In the fall of October 2015, a stray cat arrived at the Adobe Animal Hospital and Clinic in Texas after she was hit by a car. A Good Samaritan brought her to the clinic after the incident.
"Most places would've just euthanized her, but by some miracle, Duchess got lucky," Crystal Tate, an employee of the Adobe Animal Hospital, told The Dodo.
Hospital staff decided to take a chance on Duchess, a flame point Siamese, and repaired her badly broken jaw.
But Duchess' journey wasn't over yet — she remained at the clinic for a month to recover after her surgery, during which she had to eat through a feeding tube and take several different medications. Her chances for survival were slim.
But Duchess was a fighter. She managed to make it through the worst but, in the aftermath, was left with a crooked jaw, a mouth that would not open or allow her to chew and just a few teeth.
But that didn't stop Tate from falling in love with her.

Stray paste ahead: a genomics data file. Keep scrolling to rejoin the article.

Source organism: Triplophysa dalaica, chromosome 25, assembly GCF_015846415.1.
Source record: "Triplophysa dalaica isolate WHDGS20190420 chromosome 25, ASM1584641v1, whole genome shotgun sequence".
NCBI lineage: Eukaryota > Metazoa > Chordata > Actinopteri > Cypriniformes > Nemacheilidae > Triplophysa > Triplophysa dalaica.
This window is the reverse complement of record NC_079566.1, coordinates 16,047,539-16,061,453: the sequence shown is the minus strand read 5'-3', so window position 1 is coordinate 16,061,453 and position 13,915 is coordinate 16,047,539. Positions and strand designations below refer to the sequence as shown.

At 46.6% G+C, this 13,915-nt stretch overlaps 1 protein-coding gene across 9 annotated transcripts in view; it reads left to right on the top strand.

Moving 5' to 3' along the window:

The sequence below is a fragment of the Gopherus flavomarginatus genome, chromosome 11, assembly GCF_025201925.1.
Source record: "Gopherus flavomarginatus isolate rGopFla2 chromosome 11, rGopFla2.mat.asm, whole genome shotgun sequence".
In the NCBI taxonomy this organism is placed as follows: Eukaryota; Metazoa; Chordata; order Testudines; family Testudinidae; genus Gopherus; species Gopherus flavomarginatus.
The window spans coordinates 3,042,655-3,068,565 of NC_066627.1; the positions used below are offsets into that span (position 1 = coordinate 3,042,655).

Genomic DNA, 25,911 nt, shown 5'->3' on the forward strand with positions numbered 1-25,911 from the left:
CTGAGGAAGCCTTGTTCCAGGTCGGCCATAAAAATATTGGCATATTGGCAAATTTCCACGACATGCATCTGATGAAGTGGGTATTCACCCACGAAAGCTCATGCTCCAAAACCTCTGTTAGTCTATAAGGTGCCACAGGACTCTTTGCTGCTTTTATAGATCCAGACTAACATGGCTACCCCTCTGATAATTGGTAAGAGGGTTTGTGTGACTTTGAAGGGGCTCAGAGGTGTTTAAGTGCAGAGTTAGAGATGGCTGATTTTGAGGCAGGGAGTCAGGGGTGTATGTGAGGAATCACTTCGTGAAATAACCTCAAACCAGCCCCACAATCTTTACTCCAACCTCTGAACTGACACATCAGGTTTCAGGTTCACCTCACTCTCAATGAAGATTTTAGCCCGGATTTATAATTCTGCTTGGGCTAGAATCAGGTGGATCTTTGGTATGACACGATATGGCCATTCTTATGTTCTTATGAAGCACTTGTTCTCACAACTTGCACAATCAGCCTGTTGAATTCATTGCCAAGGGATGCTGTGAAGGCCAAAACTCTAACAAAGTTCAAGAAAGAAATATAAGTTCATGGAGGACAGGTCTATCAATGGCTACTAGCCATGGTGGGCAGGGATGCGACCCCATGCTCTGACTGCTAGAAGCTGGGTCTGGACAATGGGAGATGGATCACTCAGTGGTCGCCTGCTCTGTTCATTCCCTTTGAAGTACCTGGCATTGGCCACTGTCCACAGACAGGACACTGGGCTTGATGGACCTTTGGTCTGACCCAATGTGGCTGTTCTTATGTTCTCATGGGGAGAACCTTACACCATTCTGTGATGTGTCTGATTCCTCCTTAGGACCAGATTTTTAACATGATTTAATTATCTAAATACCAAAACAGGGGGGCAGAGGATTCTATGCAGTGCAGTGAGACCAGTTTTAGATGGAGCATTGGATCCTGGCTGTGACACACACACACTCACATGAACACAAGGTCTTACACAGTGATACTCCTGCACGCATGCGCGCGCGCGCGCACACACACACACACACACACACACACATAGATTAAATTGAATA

"I met her the day I arrived at the clinic for my first day," Tate said. "Her mouth was just beginning to heal, the feeding tube had just been removed and she was very thin. The lowest meow caught my attention — her eyes showed so much sadness, but her purrs showed so much love and hope."
Every day, Tate spent time petting Duchess and speaking to her. When doctors asked if Tate would be interested in taking her home permanently, Tate said she knew the two of them were meant to be in each other's lives.
"I had never cared for a special needs kitty and she had never experienced life as a special needs kitty, but we've learned [together]," Tate said.
Duchess, who is currently 3 years old, now shares a home with her big brother Joshua, a Siberian husky; Peaches, a bichon; and Oliver, her cat brother.
"She has been a part of our family since [last] November and she walks around like she owns the house," Tate said, adding that Duchess has a very spunky personality and loves to knock things down regularly as part of her playtime routine.
When it comes to mealtime, Duchess can only eat canned food that's been mixed with water and blended into a soup-like texture, which she then laps up with her tongue.
"We are still learning her quirks and helping her live her new life, but we wouldn't have it any other way," Tate said. "She has had a few more procedures since coming home with me, but she is getting stronger every day and we couldn't be more proud."